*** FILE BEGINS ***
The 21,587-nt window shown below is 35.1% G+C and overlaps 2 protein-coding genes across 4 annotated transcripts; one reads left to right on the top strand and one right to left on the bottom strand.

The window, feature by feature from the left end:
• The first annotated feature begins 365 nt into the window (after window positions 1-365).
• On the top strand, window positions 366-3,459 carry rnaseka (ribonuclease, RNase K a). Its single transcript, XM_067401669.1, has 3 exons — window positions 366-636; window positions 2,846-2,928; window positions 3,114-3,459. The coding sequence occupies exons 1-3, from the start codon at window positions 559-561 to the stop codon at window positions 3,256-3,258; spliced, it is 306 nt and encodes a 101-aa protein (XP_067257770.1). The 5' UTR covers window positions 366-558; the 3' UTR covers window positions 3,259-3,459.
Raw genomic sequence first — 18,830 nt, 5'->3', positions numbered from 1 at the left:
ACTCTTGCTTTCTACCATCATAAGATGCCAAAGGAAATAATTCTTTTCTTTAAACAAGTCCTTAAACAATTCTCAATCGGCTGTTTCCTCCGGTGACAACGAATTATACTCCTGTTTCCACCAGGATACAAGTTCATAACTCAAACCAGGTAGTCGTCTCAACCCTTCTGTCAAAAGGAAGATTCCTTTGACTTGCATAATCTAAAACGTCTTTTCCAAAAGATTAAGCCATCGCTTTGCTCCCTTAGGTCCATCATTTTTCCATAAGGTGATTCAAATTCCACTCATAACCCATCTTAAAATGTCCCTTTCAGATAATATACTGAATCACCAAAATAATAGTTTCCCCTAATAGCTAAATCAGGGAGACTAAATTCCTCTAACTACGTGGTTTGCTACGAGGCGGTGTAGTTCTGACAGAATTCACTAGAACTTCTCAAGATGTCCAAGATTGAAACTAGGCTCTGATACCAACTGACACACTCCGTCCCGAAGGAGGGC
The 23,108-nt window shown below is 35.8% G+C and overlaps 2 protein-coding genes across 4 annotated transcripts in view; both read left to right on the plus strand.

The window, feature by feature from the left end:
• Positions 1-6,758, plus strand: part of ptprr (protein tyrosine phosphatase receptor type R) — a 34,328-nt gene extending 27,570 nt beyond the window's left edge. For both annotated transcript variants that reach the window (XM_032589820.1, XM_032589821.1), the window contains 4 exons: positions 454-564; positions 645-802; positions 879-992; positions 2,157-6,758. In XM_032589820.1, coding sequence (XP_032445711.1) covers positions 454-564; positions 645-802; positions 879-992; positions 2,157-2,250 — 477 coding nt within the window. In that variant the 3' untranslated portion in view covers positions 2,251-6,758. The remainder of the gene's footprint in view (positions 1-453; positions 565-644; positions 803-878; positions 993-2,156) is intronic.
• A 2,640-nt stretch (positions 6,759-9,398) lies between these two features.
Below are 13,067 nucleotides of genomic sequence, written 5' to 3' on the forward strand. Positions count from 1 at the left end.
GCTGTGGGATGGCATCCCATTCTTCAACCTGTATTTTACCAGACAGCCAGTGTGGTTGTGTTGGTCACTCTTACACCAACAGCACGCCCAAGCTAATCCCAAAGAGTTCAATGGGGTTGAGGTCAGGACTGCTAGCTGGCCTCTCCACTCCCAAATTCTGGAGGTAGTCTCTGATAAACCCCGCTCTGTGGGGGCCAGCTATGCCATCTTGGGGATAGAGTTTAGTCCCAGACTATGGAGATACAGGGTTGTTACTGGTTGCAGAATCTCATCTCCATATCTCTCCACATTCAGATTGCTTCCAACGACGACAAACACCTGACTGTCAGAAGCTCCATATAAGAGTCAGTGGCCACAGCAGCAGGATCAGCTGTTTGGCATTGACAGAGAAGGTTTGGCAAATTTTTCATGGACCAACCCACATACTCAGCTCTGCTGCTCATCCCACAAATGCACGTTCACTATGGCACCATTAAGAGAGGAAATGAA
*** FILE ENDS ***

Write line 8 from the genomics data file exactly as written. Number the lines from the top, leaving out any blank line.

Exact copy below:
The window, feature by feature from the left end: